When not in use the bluetooth scanner sits in its cradle for charging. The cradle itself is linked to a workstation via USB. Whilst this means that every scanner needs a dedicated workstation, the workstation can be low spec and in today's marketplace the cost is minimal. The disadvantages of this approach are far outweighed by the benefits of this approach to bluetooth scanning.

The distance from the scanner to the workstation can be upto 30 feet. 

The workstation must be equipped with a sound card. As the operator scan that workstation relays the result of the scan via voice software installed on the workstation. Each workstation has a different voice. 

The stock control system can be programmed to provide any information to the operator. For example the success or otherwise of the scan - the details of the scan itself - the locations the stock should be removed from.

This last piece of information means that the operator could work from a list of stock items with corresponding barcodes and could be directed around the warehouse by voice.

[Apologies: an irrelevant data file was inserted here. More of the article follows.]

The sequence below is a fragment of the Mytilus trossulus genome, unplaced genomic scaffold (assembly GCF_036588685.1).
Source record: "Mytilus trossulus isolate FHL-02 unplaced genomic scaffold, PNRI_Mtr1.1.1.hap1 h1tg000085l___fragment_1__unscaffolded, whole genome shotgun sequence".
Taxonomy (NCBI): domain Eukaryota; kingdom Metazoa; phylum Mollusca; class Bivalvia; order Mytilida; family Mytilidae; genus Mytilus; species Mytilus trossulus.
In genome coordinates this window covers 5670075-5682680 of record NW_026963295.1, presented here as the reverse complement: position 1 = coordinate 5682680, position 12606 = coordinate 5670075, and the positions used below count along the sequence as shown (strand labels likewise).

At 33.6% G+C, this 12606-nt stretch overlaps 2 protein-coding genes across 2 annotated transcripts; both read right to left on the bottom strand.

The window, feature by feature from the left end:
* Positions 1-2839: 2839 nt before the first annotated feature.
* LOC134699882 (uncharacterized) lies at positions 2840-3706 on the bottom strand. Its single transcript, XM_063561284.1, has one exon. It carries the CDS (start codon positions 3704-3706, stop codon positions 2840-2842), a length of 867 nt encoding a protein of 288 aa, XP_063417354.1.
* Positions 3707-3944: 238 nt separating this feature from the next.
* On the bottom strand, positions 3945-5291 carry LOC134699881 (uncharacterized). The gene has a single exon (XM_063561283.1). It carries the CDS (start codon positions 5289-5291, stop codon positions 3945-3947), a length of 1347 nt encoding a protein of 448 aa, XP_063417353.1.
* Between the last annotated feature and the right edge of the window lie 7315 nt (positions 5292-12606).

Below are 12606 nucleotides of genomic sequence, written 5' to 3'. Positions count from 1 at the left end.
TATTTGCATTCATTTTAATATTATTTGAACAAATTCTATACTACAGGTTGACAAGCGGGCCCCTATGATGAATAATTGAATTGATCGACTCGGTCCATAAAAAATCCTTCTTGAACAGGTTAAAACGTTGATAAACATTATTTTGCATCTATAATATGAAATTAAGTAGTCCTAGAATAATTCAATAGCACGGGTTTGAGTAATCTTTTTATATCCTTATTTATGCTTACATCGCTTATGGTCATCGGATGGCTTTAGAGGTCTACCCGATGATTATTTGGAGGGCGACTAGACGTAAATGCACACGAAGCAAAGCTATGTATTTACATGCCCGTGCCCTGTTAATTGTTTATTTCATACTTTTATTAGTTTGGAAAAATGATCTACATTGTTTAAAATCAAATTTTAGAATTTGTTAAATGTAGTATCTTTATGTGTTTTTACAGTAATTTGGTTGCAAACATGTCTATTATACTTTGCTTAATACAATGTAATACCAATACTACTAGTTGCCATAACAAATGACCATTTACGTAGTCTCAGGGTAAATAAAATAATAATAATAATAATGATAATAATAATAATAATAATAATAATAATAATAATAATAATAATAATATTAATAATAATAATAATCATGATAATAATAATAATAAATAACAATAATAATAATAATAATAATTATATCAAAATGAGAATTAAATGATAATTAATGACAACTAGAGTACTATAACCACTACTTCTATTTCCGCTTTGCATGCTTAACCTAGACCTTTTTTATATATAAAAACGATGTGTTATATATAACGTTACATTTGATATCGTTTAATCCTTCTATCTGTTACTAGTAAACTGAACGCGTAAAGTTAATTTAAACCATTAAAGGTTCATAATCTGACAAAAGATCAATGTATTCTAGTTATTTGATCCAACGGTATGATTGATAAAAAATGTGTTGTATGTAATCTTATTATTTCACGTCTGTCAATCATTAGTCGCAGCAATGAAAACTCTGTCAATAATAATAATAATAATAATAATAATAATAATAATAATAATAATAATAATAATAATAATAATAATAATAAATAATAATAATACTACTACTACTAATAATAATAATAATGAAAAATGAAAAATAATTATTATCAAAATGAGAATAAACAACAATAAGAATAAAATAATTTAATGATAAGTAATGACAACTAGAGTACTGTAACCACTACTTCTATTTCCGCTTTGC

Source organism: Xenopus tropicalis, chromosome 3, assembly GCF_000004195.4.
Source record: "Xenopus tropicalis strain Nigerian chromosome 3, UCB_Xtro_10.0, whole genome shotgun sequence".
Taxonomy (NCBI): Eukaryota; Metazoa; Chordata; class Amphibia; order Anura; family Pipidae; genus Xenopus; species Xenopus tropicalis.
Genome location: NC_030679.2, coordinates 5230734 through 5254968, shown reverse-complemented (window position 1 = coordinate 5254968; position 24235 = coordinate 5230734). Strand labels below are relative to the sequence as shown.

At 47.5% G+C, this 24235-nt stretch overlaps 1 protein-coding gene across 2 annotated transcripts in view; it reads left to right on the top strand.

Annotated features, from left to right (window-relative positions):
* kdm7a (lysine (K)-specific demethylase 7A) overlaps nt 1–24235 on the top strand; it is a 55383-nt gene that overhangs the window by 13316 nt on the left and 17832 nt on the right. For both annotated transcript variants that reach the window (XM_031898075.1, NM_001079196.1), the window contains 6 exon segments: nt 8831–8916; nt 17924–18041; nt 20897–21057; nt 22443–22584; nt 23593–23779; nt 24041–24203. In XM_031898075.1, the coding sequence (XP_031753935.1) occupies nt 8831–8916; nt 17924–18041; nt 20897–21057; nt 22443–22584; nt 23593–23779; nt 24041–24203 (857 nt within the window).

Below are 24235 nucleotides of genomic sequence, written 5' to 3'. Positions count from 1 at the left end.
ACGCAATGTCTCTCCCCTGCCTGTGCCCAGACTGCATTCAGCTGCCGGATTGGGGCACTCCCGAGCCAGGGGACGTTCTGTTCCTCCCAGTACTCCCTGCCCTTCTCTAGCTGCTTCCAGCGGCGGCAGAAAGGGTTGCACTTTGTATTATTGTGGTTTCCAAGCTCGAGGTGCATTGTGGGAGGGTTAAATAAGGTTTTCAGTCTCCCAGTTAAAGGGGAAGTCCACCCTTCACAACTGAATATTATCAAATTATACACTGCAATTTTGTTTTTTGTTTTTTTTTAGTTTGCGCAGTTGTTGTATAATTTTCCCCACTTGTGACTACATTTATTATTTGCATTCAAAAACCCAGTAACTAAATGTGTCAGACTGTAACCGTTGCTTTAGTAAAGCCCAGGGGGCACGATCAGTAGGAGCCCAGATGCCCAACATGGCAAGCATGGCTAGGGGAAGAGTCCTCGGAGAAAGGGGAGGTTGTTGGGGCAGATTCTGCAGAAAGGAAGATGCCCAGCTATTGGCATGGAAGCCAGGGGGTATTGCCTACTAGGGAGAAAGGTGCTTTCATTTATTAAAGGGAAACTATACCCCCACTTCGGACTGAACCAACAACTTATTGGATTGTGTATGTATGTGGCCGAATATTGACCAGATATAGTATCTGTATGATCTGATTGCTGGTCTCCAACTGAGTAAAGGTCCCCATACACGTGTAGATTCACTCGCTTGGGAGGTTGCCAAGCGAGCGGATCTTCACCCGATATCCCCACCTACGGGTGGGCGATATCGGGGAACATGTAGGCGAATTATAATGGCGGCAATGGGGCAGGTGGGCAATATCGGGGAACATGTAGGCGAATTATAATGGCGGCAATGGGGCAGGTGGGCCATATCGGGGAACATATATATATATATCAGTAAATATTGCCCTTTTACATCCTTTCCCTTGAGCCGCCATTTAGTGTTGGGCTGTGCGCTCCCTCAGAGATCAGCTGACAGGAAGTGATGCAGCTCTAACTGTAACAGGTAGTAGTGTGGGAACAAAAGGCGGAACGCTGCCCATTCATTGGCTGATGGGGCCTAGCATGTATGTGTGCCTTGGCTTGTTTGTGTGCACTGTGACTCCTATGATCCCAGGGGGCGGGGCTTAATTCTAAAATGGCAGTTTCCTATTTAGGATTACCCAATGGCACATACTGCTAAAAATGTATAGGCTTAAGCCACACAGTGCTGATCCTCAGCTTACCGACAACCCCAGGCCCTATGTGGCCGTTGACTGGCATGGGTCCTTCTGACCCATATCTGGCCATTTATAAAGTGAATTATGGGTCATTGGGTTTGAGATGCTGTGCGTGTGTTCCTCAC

Stock balances, order levels, daily despatch quantities, and almost any piece of information can be conveyed to the operator.

In our systems the host computer processes the scan and conveys the result through voice technology.

"You have scanned 25 portable phones out of stock and have assigned them for delivery to Great & Company in Liverpool. John Brown has been notified by email of the impending delivery."

This is just 1 example of how we are turning barcoding into an interactive operation - dramatically changing the way companies manage inventry and distribution.